Bulletins

Big Oil is spending big on climate spin

The biggest oil companies are pouring hundreds of millions into climate PR while, behind the scenes, doubling down on fossil fuel production.

An oil derrick in front of the setting sun.

Big Oil is spending hundreds of millions on climate PR.

Photo: Zbynek Burival/Unsplash

Surprise, surprise. Big Oil is spending hundreds of millions of dollars on marketing and PR to promote a green image. A new report shows that image, though, is totally inconsistent with oil companies' actual climate-related actions.


The nonprofit InfluenceMap analyzed 3,421 pieces of public communications materials from BP, Shell, Chevron, Exxon and Total and found that 60% of them contained at least one "green" claim, while only 23% promoted oil and gas. Examples of green claims include companies promoting efforts to transition their energy mix to include more renewables as well as emissions reductions. Some materials even falsely promoted fossil fuels as green energy, calling liquefied methane gas "low carbon."

Yet as companies have increasingly presented themselves as holders of solutions to the climate crisis, InfluenceMap's report published on Thursday shows their actions beg to differ.

Only 12% of the five companies' 2022 capital expenditures are forecast to be spent on actual low-carbon technology or no-carbon renewables. Additionally, none of these companies are on track to meet the International Energy Agency's Net Zero by 2050 target. In fact, nearly all of them are planning on increasing oil and gas production between 2021 and 2026. (BP is the outlier, and it's forecast to maintain similar levels of production.) A special report from the Intergovernmental Panel on Climate Change shows oil and gas use need to fall 37% and 25%, respectively, in order to have a decent shot at limiting global warming to 1.5 degrees Celsius.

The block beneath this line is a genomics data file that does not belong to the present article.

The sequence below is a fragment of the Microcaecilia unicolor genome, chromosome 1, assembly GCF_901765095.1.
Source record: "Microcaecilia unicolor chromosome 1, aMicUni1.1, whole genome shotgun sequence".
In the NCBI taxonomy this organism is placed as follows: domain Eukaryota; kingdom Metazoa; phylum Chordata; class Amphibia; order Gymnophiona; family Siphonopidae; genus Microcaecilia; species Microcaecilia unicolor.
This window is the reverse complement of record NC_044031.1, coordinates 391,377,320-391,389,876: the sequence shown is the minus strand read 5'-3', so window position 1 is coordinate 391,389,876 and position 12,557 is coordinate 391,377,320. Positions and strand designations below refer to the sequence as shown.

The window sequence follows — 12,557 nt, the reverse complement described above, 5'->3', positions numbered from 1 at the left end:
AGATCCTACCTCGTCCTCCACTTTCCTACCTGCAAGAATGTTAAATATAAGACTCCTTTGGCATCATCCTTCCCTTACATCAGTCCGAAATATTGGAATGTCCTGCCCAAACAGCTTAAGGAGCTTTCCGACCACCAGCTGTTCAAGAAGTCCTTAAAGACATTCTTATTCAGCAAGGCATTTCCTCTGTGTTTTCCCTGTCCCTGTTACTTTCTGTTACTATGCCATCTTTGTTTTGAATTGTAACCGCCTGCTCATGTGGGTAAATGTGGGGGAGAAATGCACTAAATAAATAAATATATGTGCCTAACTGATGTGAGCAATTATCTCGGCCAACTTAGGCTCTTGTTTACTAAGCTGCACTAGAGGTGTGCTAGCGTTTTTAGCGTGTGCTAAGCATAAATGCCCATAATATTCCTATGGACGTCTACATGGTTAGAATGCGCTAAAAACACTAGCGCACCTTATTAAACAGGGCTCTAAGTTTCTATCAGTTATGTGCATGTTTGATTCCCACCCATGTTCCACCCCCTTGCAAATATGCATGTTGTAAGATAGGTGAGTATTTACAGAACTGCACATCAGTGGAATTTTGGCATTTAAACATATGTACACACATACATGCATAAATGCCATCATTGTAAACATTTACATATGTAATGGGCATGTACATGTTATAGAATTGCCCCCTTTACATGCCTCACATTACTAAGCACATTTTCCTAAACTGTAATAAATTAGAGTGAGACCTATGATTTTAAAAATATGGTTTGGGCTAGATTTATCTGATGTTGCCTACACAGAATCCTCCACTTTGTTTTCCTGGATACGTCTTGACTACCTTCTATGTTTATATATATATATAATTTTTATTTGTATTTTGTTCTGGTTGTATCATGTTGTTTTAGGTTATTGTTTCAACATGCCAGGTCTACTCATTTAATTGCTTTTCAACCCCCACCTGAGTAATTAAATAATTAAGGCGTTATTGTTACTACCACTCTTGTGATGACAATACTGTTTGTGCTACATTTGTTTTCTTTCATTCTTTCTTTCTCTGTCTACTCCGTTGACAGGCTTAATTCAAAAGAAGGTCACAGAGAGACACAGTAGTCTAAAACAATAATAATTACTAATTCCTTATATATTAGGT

A 2019 InfluenceMap analysis found that these five companies had invested over $1 billion in misleading climate-related branding. Its analysis found that Exxon and Chevron were both engaged in lobbying that was predominantly oppositional to the goals of the Paris Agreement. The five companies are members of trade associations, including the American Petroleum Institute and FuelsEurope, that have been vocally opposed to Paris Agreement-aligned climate policies.

Today's report shows that these companies are spending around $750 million annually on climate-focused communications, a number InfluenceMap based on the number of communications and PR staff the companies employ. The organization emphasized the estimates are conservative since they don't include external PR, marketing and advertising agencies, which Big Oil also relies on heavily.

The group graded the companies based on their messaging compared to, among other things, their actual investments and whether their policies align with the Paris Agreement. Of the five, Chevron received the lowest grade, a D-, with 49% of its public communications making green claims, while only 5% of its total spending is forecast to be directed toward green investments.

Meanwhile, all these companies are making a concerted effort to distance themselves from their bread and butter: fossil fuels. Only 23% of the communications analyzed by InfluenceMap included pro-oil and -gas claims. Examples include highlighting the benefits of oil and gas for the economy, energy independence and maintaining a high quality of life.

In fact, analyses of the companies' "About Us" pages revealed major rebranding efforts, with sparse references to the words "oil" and "gas" and a much greater reliance on the terms "energy" and "integrated energy."

"The research suggests a systematic misalignment between the companies’ business models and how these are being representing to the public, with the supermajors seemingly misrepresenting their primary business operations by overemphasizing energy transition technologies," report authors wrote.

Latest Bulletins

Google is shutting down its Stadia cloud gaming service, nearly three years after its launch and roughly 18 months since the company shut down its internal game development division.